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Interview with Stefan Babcock of PUP

PUP

PUP are an example of that rare breed of band for whom noise pollution and permanent ear damage are of no immediate concern. Hailing from Toronto, who’s scene seems to be throwing around great bands like a petulant child (only with better results), these guys are a prime cut of the region’s particularly endearing brand of “fuck it” rock styley.

With dates in North America and the UK on the way taking them right through from April to July, we caught up with Stefan to find out a little bit more about these candid Canadian incendiaries.

How did you guys get together?
Boring story. Three quarters of PUP were friends since they were little kids. They grew up in the same neighbourhood, went to school together, learned to play music together. I (Stefan) showed up a couple years ago. I used to see them at out shows all the time in Toronto, and one day we decided to hang out in Nestor’s basement and play music together and get drunk and see what happens. So we did those things, and Steve puked and it was awesome, and now we’re a band.

What’s your local scene been like? Are/were there many like-minded groups?
The Toronto scene is amazing. There are so many great bands in this city. It’s a really supportive community – we go to each others shows, wear each others t-shirts, hang out together. And since there are so many awesome bands, it really pushes you to work harder and be better just to keep up with your peers. There’s something really special happening in Toronto right now. Of course we have bands like METZ and Fucked Up who have really put the city on the map, but there are a ton of amazing bands that most of the world hasn’t heard of yet: Pkew Pkew Pkew (gunshots), The Dirty Nil, Greys…. Check those guys out. The stuff coming out of Toronto right now is really incredible.

What’s it like to be touring around the world and have people “give a shit”?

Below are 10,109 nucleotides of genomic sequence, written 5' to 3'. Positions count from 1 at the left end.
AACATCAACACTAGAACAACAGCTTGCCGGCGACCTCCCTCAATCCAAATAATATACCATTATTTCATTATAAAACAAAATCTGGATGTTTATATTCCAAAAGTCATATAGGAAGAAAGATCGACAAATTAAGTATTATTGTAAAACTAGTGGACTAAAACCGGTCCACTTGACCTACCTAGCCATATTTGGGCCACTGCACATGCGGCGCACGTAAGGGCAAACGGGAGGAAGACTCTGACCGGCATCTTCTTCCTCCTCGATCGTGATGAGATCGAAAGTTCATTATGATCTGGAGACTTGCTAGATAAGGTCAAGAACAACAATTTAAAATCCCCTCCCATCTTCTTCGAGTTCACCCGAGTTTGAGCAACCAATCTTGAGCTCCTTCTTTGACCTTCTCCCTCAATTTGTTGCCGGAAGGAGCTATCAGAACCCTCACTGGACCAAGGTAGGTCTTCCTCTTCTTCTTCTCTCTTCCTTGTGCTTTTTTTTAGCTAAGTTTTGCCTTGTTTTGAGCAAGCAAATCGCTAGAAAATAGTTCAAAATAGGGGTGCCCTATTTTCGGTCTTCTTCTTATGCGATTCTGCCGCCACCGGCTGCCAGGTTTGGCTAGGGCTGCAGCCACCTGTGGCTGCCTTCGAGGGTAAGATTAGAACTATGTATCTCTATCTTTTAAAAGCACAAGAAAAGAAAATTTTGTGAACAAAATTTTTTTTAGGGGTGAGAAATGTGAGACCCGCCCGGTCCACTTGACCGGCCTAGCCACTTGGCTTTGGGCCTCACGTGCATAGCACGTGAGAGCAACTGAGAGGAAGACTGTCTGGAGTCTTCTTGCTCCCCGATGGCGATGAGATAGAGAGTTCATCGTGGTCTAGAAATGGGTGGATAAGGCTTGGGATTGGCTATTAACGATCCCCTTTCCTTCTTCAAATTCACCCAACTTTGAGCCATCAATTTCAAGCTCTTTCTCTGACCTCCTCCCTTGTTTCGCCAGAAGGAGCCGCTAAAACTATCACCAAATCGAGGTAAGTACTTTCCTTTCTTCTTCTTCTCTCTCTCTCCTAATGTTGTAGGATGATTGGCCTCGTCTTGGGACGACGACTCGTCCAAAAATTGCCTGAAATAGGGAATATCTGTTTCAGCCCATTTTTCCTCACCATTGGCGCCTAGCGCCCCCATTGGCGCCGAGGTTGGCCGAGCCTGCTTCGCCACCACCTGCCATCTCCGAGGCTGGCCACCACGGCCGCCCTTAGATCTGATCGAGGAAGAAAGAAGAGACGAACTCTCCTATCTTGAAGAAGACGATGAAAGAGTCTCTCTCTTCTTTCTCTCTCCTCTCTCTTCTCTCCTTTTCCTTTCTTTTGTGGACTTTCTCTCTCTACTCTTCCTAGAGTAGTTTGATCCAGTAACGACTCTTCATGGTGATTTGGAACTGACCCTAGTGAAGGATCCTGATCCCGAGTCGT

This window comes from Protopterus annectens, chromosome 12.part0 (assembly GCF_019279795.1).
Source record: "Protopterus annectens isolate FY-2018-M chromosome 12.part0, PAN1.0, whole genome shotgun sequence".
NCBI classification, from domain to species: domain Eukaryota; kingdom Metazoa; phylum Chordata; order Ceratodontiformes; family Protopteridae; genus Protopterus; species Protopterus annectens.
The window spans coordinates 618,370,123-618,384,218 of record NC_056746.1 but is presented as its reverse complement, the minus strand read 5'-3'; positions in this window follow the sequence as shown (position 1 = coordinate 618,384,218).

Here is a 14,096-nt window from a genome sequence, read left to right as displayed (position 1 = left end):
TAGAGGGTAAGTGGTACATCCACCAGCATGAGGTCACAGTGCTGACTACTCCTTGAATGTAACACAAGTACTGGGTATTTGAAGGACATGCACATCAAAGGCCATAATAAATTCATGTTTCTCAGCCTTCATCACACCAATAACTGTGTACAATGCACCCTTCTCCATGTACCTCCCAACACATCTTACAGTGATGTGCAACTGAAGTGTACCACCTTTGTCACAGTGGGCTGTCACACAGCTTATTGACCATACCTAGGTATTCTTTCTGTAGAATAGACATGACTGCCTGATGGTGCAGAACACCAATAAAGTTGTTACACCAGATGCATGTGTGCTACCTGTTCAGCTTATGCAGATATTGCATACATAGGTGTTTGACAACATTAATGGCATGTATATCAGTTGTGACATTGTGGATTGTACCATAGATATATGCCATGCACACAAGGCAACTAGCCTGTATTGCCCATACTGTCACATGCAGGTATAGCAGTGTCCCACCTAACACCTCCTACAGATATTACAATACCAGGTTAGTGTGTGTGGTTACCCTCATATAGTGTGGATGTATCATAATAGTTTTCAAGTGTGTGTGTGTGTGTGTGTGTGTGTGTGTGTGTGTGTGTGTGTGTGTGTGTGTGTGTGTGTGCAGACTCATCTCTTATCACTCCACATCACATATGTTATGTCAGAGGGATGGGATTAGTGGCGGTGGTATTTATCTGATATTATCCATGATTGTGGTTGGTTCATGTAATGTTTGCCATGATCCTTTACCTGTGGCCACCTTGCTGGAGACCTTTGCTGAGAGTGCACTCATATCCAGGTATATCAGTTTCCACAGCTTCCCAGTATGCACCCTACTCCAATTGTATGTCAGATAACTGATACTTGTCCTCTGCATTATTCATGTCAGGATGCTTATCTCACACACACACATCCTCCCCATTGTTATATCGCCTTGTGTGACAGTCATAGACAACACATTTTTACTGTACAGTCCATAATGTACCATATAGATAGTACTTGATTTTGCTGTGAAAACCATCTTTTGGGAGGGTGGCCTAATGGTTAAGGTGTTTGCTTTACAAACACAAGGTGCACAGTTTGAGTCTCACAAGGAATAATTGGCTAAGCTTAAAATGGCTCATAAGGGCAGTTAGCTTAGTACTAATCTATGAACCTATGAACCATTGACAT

Do people give a shit? I dunno. Either way, it’s been pretty surreal. We had pretty low expectations of what this band would be. I mean, we made a record that we liked, and didn’t really expect much, aside from playing some cool shows in Canada. But to get to tour the world and play with some of our favourite bands is a really incredible experience. We never anticipated this, and it seems to have happened pretty fast (like all in the past 4 months or so). We’re just trying to enjoy it while it lasts. Hopefully people keep coming out to shows and getting rowdy and we get to keep doing this for a long time.

You’ve opened for Billy Talent, Fucked Up and some other pretty cool acts with a fair following. How does that happen?
Ya, it’s been pretty crazy opening for bands like that – bands we’ve all been into for a long time. I guess the Canadian music community is pretty small. We put out the record in Canada last October and it did fairly well over here. A big part of that is because bigger Canadian bands have really helped to champion us – like Billy Talent, Fucked Up, Cancer Bats, Hollerado. It’s cool to know that these bands that we’ve looked up to forever are into our record.

How lively do your live shows get? Are there any good stories?